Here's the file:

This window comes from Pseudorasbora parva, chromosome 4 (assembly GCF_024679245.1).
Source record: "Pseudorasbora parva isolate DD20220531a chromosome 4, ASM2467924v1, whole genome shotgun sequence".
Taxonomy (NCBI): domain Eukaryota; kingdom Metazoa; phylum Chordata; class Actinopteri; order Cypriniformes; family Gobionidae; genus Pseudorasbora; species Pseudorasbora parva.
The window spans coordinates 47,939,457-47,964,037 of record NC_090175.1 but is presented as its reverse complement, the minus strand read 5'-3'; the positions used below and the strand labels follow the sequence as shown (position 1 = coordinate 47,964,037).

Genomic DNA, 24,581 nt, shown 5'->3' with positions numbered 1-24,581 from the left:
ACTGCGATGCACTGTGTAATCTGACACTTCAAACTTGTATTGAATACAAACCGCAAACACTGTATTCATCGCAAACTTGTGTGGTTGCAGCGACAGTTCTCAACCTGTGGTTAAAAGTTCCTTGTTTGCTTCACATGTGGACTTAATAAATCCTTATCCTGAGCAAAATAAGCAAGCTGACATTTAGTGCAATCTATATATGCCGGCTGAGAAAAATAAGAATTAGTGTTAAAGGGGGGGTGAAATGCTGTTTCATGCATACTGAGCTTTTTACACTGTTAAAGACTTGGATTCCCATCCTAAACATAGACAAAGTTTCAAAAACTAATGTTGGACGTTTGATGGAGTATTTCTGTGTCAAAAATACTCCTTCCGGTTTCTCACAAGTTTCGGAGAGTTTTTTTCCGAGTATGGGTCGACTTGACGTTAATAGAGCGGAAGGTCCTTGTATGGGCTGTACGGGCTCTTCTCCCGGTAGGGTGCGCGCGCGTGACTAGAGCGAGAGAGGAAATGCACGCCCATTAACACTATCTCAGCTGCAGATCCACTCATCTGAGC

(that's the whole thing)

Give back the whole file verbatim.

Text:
This window comes from Pseudorasbora parva, chromosome 4 (assembly GCF_024679245.1).
Source record: "Pseudorasbora parva isolate DD20220531a chromosome 4, ASM2467924v1, whole genome shotgun sequence".
Taxonomy (NCBI): domain Eukaryota; kingdom Metazoa; phylum Chordata; class Actinopteri; order Cypriniformes; family Gobionidae; genus Pseudorasbora; species Pseudorasbora parva.
The window spans coordinates 47,939,457-47,964,037 of record NC_090175.1 but is presented as its reverse complement, the minus strand read 5'-3'; the positions used below and the strand labels follow the sequence as shown (position 1 = coordinate 47,964,037).

Genomic DNA, 24,581 nt, shown 5'->3' with positions numbered 1-24,581 from the left:
ACTGCGATGCACTGTGTAATCTGACACTTCAAACTTGTATTGAATACAAACCGCAAACACTGTATTCATCGCAAACTTGTGTGGTTGCAGCGACAGTTCTCAACCTGTGGTTAAAAGTTCCTTGTTTGCTTCACATGTGGACTTAATAAATCCTTATCCTGAGCAAAATAAGCAAGCTGACATTTAGTGCAATCTATATATGCCGGCTGAGAAAAATAAGAATTAGTGTTAAAGGGGGGGTGAAATGCTGTTTCATGCATACTGAGCTTTTTACACTGTTAAAGACTTGGATTCCCATCCTAAACATAGACAAAGTTTCAAAAACTAATGTTGGACGTTTGATGGAGTATTTCTGTGTCAAAAATACTCCTTCCGGTTTCTCACAAGTTTCGGAGAGTTTTTTTCCGAGTATGGGTCGACTTGACGTTAATAGAGCGGAAGGTCCTTGTATGGGCTGTACGGGCTCTTCTCCCGGTAGGGTGCGCGCGCGTGACTAGAGCGAGAGAGGAAATGCACGCCCATTAACACTATCTCAGCTGCAGATCCACTCATCTGAGC